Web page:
Graduates find mixed results in labour market

March 11, 2013
Graduates find mixed results in labour market

New research on the absorption of recent graduates into the labour market has revealed wide differences in how readily graduates from various fields of study and university groups find jobs to match their level of education.

A research paper jointly written by The University of Western Australia's Ian Li and Curtin University's Paul Miller and published in the March issue of The Australian Economic Review, examines how much the field of study and type of university attended - whether from the Group of Eight, Australian Technology Network, Universities or others - contributes to an education-job match or mismatch.

It found a large proportion of graduates are employed in jobs which require a lower level of education than a university degree, and that this kind of over-education can result in a 12 per cent reduction in earnings.

The study, which used data from Graduate Destination Surveys circulated to graduates every year from 1999-2009, found that nurses are the least likely group to be over-educated, while those in the natural and physical sciences are the most likely to be over-educated.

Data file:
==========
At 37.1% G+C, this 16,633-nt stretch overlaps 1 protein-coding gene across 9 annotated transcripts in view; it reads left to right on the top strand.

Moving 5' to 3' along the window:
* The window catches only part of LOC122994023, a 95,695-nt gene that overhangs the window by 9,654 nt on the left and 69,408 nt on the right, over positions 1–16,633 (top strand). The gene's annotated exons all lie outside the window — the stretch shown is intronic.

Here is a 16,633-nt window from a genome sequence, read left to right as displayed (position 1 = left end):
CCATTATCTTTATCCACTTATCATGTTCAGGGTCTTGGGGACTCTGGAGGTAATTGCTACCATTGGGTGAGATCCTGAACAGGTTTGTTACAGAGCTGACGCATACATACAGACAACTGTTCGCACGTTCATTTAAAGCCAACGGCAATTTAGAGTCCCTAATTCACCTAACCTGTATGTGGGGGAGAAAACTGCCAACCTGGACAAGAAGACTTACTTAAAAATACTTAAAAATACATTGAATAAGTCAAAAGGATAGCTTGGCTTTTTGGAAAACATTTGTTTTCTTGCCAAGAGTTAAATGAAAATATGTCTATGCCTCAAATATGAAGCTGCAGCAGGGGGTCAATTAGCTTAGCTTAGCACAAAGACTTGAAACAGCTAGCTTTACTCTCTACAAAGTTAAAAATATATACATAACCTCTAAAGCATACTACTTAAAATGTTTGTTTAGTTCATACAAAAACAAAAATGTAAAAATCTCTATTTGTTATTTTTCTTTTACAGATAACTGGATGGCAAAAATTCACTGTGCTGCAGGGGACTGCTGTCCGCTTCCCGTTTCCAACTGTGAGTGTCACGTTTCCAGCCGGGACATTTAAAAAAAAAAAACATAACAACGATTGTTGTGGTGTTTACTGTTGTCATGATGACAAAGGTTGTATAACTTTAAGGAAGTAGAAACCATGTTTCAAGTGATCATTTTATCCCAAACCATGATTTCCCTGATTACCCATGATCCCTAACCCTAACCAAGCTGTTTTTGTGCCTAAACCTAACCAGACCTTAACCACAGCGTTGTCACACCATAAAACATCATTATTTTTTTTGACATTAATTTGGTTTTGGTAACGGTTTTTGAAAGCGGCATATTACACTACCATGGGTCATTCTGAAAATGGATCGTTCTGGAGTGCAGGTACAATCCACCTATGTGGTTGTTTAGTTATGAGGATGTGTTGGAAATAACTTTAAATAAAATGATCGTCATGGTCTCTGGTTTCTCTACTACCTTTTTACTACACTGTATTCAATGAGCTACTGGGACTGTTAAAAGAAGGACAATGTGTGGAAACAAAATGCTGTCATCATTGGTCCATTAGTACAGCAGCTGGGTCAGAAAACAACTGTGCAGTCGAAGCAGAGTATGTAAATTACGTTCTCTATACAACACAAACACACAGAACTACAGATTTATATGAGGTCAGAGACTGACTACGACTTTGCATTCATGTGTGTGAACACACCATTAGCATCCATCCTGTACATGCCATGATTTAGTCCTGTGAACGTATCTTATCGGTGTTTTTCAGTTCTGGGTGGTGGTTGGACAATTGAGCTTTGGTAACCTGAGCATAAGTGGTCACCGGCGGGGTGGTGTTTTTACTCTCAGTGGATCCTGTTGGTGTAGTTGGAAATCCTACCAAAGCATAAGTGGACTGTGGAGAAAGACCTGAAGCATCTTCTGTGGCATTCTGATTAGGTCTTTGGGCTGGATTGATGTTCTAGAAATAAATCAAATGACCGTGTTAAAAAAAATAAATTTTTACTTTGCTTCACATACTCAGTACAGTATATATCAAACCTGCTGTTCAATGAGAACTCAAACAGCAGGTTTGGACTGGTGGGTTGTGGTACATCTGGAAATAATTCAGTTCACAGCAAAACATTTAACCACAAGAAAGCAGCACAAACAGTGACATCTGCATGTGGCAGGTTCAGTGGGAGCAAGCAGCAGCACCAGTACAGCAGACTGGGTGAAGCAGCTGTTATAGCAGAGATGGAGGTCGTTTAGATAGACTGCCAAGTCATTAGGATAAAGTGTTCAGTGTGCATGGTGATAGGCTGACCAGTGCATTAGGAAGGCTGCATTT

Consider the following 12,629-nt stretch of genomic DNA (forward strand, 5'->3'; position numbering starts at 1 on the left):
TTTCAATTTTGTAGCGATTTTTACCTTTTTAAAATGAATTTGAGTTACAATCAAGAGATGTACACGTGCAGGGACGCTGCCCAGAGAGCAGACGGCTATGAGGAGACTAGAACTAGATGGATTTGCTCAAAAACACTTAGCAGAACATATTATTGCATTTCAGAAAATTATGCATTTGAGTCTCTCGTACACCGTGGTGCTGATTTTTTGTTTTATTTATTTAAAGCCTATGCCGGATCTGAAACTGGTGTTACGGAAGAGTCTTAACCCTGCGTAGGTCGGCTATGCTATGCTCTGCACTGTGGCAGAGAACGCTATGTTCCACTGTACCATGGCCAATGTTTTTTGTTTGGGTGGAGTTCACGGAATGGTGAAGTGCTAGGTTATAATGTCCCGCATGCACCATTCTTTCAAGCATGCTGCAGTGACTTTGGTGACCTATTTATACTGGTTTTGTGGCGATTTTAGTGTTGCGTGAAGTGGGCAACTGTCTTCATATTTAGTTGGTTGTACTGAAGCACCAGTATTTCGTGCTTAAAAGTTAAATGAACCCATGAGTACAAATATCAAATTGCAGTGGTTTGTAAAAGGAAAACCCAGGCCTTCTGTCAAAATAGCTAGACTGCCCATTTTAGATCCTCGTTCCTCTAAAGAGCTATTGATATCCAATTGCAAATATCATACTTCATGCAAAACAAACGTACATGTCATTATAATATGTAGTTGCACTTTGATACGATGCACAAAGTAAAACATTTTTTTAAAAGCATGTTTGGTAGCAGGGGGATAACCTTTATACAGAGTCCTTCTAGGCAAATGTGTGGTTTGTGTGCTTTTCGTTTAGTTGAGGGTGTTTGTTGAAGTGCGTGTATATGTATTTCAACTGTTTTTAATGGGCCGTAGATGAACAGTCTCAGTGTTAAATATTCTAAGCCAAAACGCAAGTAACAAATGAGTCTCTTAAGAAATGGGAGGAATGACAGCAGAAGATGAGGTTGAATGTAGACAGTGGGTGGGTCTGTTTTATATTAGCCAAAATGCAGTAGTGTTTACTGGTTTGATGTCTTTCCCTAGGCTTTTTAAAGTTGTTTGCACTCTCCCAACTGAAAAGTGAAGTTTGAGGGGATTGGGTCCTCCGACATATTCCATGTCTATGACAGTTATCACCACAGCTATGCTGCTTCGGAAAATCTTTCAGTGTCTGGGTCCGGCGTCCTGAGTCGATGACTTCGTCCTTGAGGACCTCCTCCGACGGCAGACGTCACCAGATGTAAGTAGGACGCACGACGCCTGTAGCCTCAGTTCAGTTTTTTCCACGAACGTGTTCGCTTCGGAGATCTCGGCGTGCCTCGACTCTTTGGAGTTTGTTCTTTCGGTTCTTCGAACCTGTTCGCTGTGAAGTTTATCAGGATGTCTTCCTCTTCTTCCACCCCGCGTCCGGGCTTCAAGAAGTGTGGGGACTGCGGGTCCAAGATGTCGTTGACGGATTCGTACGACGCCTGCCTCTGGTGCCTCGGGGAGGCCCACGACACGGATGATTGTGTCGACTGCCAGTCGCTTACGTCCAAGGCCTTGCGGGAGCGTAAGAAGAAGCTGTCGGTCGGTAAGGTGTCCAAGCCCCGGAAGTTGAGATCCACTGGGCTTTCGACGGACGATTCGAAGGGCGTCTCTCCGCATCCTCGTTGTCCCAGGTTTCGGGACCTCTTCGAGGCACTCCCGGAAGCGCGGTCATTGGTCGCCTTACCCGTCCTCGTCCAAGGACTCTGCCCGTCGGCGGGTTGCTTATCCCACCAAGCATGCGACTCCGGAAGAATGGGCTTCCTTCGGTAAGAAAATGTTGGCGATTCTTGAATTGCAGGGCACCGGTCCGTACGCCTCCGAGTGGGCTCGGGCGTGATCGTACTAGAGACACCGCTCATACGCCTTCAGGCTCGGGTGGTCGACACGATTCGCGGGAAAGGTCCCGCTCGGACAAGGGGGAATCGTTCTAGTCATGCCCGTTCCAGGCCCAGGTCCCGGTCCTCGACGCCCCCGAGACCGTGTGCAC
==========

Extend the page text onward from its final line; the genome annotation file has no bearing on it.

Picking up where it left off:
"The results showed a large disparity according to the field studied," said Assistant Professor Li, of UWA's School of . "In comparison to the benchmark category of management and commerce graduates, nurses were 46 per cent less likely to be over-educated, while natural and physical science graduates were 12 per cent more likely to be over-educated."

The data was collected four months after degree completion and does not show longer-term outcomes.

The study also looked at whether the institution attended made a difference to over-education and earnings outcomes. It found that universities belonging to the prestigious Go8 - which includes UWA - and to the Australian Technology Network had an edge in supplying graduates who ended up in jobs which matched their qualifications.

"It tells us that university of graduation does make a difference, although the effects are modest," Assistant Professor Li said. " from Go8 universities and ATN universities were less likely to be over-educated and there were also small positive earnings affects with those institutions. However, no individual university group comes across as being superior in terms of all the members having relatively high estimated earnings effect."

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